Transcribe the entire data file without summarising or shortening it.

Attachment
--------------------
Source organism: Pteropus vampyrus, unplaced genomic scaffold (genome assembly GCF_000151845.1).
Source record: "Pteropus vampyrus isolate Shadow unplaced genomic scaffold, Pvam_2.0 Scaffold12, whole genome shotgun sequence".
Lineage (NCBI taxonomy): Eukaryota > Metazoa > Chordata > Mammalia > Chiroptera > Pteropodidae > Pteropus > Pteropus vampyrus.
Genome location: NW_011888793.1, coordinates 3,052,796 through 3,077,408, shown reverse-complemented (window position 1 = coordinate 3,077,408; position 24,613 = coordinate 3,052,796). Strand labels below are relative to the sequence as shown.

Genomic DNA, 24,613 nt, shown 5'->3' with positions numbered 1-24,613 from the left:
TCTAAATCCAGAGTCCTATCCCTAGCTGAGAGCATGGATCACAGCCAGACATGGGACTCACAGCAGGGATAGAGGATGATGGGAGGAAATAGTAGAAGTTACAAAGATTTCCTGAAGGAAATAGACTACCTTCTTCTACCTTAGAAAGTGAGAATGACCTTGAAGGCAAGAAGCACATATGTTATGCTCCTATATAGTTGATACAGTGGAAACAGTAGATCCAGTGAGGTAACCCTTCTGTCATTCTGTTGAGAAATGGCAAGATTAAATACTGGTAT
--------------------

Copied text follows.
Source organism: Pteropus vampyrus, unplaced genomic scaffold (genome assembly GCF_000151845.1).
Source record: "Pteropus vampyrus isolate Shadow unplaced genomic scaffold, Pvam_2.0 Scaffold12, whole genome shotgun sequence".
Lineage (NCBI taxonomy): Eukaryota > Metazoa > Chordata > Mammalia > Chiroptera > Pteropodidae > Pteropus > Pteropus vampyrus.
Genome location: NW_011888793.1, coordinates 3,052,796 through 3,077,408, shown reverse-complemented (window position 1 = coordinate 3,077,408; position 24,613 = coordinate 3,052,796). Strand labels below are relative to the sequence as shown.

Genomic DNA, 24,613 nt, shown 5'->3' with positions numbered 1-24,613 from the left:
TCTAAATCCAGAGTCCTATCCCTAGCTGAGAGCATGGATCACAGCCAGACATGGGACTCACAGCAGGGATAGAGGATGATGGGAGGAAATAGTAGAAGTTACAAAGATTTCCTGAAGGAAATAGACTACCTTCTTCTACCTTAGAAAGTGAGAATGACCTTGAAGGCAAGAAGCACATATGTTATGCTCCTATATAGTTGATACAGTGGAAACAGTAGATCCAGTGAGGTAACCCTTCTGTCATTCTGTTGAGAAATGGCAAGATTAAATACTGGTAT